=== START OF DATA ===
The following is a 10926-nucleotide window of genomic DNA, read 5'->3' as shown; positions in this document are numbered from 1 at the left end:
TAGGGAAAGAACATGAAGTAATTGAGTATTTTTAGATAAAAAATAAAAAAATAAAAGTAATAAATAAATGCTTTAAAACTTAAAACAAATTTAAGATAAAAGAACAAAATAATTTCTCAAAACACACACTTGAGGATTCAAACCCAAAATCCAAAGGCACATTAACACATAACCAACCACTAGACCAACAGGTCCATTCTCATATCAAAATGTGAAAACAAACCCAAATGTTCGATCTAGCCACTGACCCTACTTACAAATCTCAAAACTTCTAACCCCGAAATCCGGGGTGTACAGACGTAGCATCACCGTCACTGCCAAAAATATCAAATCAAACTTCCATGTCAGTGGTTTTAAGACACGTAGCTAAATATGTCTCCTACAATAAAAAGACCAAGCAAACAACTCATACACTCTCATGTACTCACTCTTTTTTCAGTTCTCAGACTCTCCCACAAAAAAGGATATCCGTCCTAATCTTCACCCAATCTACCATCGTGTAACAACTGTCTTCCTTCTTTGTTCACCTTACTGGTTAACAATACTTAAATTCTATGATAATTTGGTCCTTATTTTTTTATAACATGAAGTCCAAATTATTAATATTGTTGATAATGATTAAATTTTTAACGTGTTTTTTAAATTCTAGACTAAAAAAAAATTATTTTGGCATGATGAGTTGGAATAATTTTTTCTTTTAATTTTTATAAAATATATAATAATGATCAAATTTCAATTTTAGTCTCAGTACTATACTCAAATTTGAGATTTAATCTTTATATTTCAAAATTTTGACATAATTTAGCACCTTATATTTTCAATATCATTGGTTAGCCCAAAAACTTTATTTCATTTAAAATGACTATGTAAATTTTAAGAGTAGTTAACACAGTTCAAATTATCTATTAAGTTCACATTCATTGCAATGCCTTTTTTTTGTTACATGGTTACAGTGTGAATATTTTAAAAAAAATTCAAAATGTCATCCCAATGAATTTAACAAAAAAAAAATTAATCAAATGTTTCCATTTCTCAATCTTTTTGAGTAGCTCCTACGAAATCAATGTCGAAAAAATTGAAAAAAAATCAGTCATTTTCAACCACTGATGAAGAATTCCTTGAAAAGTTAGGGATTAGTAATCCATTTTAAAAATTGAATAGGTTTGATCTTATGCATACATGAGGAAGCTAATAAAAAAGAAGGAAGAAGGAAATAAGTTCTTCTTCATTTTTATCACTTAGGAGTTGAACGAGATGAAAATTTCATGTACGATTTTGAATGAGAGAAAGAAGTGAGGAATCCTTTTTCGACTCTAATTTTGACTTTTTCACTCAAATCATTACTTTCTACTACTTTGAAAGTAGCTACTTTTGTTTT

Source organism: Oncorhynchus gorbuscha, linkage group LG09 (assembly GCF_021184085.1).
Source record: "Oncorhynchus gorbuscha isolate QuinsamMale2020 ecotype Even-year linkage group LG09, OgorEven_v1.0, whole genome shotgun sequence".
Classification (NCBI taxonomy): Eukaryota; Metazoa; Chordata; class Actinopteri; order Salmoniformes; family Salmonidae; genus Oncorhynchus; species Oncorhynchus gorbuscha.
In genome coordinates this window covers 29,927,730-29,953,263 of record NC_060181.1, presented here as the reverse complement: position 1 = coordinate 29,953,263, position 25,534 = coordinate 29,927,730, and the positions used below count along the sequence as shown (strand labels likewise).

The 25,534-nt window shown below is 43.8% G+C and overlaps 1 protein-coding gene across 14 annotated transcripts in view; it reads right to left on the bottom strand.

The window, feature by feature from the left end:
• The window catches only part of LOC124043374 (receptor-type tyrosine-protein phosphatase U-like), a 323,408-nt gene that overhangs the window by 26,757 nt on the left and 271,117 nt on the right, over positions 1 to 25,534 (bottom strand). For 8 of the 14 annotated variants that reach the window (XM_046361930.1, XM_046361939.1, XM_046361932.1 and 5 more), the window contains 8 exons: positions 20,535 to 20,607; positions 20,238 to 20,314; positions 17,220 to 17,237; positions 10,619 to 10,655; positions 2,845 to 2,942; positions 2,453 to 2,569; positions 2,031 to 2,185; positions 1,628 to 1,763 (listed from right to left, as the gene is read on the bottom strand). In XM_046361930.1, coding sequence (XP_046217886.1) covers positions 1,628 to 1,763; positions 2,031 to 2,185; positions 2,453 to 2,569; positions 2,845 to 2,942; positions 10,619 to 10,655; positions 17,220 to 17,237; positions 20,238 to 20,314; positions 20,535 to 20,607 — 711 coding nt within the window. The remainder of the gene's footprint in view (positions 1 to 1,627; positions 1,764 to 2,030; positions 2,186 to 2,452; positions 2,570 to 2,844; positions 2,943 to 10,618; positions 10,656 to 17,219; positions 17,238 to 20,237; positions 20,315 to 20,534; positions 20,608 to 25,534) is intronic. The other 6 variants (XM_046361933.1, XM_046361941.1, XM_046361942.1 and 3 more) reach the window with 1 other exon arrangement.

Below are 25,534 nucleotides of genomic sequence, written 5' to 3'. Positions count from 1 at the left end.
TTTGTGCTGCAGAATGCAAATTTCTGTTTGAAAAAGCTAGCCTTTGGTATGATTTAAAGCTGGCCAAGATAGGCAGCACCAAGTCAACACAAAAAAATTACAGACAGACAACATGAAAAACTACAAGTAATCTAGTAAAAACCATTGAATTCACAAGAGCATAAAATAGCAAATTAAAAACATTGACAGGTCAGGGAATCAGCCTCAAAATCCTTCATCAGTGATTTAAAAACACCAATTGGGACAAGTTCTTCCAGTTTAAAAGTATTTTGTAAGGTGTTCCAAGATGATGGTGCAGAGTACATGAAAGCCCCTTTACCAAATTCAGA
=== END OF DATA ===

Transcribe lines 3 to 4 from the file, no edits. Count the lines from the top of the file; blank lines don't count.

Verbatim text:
Source organism: Oncorhynchus gorbuscha, linkage group LG09 (assembly GCF_021184085.1).
Source record: "Oncorhynchus gorbuscha isolate QuinsamMale2020 ecotype Even-year linkage group LG09, OgorEven_v1.0, whole genome shotgun sequence".